Ovarian cysts are fluid-filled sacs or pockets within or on the surface of an ovary.
Many women develop ovarian cysts at some time during their lives.
Most ovarian cysts develop as a result of the normal function of the menstrual cycle. These are known as functional cysts.

The ovaries normally grow cyst-like structures called follicles each month. Follicles produce the hormones oestrogen and progesterone and release an egg when you ovulate. Sometimes a normal monthly follicle keeps growing. Functional cysts are usually harmless, rarely cause pain, and often disappear on their own within two or three menstrual cycles.

Some types of cysts are not related to the normal function of your menstrual cycle.
These cysts include:

Dermoid cysts: They contain tissue, such as hair, skin or teeth.
Cystadenomas: These cysts develop from ovarian tissue and may be filled with a watery liquid or a mucous material.
Endometriomas: These cysts, that are also known as chocolate cysts, develop as a result of endometriosis, a condition in which uterine endometrial cells grow outside the womb.

Dermoid cysts and cystadenomas can become large and cause twisting of ther ovary, called ovarian torsion.

Symptoms

• Pelvic/abdominal pain or discomfort
• Painful intercourse
• Abdominal distension (swelling)
• Difficulty passing urine
• Abnormal bleeding
• Ovarian torsion. Cysts that become large may cause painful twisting of the ovary, called ovarian
torsion.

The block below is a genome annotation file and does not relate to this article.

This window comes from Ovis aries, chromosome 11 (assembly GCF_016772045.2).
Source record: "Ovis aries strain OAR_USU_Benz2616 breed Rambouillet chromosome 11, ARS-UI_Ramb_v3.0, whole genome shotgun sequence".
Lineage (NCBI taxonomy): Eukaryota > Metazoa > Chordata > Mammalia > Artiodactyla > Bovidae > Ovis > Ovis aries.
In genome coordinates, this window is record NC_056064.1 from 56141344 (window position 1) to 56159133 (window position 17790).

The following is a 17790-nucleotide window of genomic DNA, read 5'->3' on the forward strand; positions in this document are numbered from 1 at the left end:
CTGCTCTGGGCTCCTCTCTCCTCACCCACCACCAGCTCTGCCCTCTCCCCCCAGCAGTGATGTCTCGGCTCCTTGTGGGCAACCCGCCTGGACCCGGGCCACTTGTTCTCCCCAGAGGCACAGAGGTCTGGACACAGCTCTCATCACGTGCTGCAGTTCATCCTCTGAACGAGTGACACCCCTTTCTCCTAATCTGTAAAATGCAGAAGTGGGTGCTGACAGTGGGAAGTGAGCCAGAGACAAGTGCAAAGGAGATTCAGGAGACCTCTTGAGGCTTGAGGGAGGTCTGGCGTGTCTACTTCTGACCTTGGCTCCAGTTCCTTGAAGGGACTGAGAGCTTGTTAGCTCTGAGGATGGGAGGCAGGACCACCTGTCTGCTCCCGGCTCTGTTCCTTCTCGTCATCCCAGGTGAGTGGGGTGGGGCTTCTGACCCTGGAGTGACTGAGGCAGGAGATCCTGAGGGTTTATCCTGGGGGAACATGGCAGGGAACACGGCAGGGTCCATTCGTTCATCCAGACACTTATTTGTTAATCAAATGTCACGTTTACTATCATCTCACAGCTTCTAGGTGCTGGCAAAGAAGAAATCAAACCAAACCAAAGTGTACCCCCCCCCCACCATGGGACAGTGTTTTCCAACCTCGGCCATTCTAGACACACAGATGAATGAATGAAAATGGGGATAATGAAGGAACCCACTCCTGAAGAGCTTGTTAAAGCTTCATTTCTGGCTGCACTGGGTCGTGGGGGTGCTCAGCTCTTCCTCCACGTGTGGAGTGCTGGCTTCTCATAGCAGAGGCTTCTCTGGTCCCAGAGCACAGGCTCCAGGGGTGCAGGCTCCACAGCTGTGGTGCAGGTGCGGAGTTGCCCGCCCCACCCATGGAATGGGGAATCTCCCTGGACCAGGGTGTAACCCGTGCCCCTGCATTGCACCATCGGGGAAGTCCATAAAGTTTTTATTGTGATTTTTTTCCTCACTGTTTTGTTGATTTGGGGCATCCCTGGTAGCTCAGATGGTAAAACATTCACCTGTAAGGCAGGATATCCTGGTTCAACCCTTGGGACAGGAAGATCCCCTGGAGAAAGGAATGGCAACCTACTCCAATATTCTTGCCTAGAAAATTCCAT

• Rupture. A cyst that ruptures may cause severe pain and lead to internal bleeding.

Investigations

Pelvic ultrasound. It can confirm the presence of a cyst, help identify its location and consistency
MRI can sometimed be necessary if the ultrasound is inconclusive regarding the location or the nature
of the cyst.
CA 125 blood test. Blood levels of this protein are often elevated in women with ovarian cancer. This
test can help determine whether your cyst could be cancerous. Elevated CA 125 levels can also occur
in noncancerous conditions, such as endometriosis, uterine fibroids and pelvic inflammatory disease.

How are ovarian cysts treated?

It depends on what is the cause of the cyst and what your symptoms are. Possible treatments include:
Watchful Waiting – In cases of small simple cysts you will need an ultrasound scan every three months. Your cysts might remain the same size, get smaller, or even disappear. In those cases, you usually don’t need any treatment
Contraceptive pills – They can stop some types of new cysts from growing.
Surgery to remove the cyst or the whole ovary. If a cyst is large, causing symptoms or appears suspicious for cancer, treatment involves surgery to remove the cyst or the entire ovary. In the vast majority of cysts the operation is done via keyhole surgery.

 

Find out more about treatments for ovarian cysts